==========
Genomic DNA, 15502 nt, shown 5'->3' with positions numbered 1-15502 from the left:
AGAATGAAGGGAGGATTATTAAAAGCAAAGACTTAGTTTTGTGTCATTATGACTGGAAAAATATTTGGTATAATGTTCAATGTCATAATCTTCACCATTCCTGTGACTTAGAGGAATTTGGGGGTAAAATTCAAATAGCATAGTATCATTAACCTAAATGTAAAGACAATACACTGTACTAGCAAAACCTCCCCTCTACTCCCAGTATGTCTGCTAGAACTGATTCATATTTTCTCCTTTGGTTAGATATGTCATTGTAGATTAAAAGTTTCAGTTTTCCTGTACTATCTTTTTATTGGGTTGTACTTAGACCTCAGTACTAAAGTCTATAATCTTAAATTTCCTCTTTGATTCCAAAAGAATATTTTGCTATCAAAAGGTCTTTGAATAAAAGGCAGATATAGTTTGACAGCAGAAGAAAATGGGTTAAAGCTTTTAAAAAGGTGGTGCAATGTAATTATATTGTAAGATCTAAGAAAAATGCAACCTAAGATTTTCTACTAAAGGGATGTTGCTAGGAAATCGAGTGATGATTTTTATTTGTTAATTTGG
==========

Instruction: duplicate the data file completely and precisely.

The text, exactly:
Genomic DNA, 15502 nt, shown 5'->3' with positions numbered 1-15502 from the left:
AGAATGAAGGGAGGATTATTAAAAGCAAAGACTTAGTTTTGTGTCATTATGACTGGAAAAATATTTGGTATAATGTTCAATGTCATAATCTTCACCATTCCTGTGACTTAGAGGAATTTGGGGGTAAAATTCAAATAGCATAGTATCATTAACCTAAATGTAAAGACAATACACTGTACTAGCAAAACCTCCCCTCTACTCCCAGTATGTCTGCTAGAACTGATTCATATTTTCTCCTTTGGTTAGATATGTCATTGTAGATTAAAAGTTTCAGTTTTCCTGTACTATCTTTTTATTGGGTTGTACTTAGACCTCAGTACTAAAGTCTATAATCTTAAATTTCCTCTTTGATTCCAAAAGAATATTTTGCTATCAAAAGGTCTTTGAATAAAAGGCAGATATAGTTTGACAGCAGAAGAAAATGGGTTAAAGCTTTTAAAAAGGTGGTGCAATGTAATTATATTGTAAGATCTAAGAAAAATGCAACCTAAGATTTTCTACTAAAGGGATGTTGCTAGGAAATCGAGTGATGATTTTTATTTGTTAATTTGG